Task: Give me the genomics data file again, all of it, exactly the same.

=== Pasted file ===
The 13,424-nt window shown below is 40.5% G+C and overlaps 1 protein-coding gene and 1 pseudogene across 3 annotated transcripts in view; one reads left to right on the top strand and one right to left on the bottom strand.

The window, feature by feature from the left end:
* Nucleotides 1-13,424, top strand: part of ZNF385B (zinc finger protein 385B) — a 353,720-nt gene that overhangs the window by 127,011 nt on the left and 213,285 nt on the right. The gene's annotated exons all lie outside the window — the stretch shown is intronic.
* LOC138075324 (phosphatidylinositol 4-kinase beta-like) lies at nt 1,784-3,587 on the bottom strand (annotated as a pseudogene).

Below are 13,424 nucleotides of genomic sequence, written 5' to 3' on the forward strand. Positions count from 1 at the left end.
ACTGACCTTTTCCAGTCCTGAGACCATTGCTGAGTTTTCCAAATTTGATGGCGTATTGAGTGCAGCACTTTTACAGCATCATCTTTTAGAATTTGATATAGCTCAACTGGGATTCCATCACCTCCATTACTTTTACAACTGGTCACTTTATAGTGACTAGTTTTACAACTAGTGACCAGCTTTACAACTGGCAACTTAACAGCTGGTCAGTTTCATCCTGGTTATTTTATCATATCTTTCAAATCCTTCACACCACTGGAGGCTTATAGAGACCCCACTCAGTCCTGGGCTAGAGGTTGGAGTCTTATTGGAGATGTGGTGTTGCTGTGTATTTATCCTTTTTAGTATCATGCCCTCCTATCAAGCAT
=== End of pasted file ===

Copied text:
The 13,424-nt window shown below is 40.5% G+C and overlaps 1 protein-coding gene and 1 pseudogene across 3 annotated transcripts in view; one reads left to right on the top strand and one right to left on the bottom strand.

The window, feature by feature from the left end:
* Nucleotides 1-13,424, top strand: part of ZNF385B (zinc finger protein 385B) — a 353,720-nt gene that overhangs the window by 127,011 nt on the left and 213,285 nt on the right. The gene's annotated exons all lie outside the window — the stretch shown is intronic.
* LOC138075324 (phosphatidylinositol 4-kinase beta-like) lies at nt 1,784-3,587 on the bottom strand (annotated as a pseudogene).

Below are 13,424 nucleotides of genomic sequence, written 5' to 3' on the forward strand. Positions count from 1 at the left end.
ACTGACCTTTTCCAGTCCTGAGACCATTGCTGAGTTTTCCAAATTTGATGGCGTATTGAGTGCAGCACTTTTACAGCATCATCTTTTAGAATTTGATATAGCTCAACTGGGATTCCATCACCTCCATTACTTTTACAACTGGTCACTTTATAGTGACTAGTTTTACAACTAGTGACCAGCTTTACAACTGGCAACTTAACAGCTGGTCAGTTTCATCCTGGTTATTTTATCATATCTTTCAAATCCTTCACACCACTGGAGGCTTATAGAGACCCCACTCAGTCCTGGGCTAGAGGTTGGAGTCTTATTGGAGATGTGGTGTTGCTGTGTATTTATCCTTTTTAGTATCATGCCCTCCTATCAAGCAT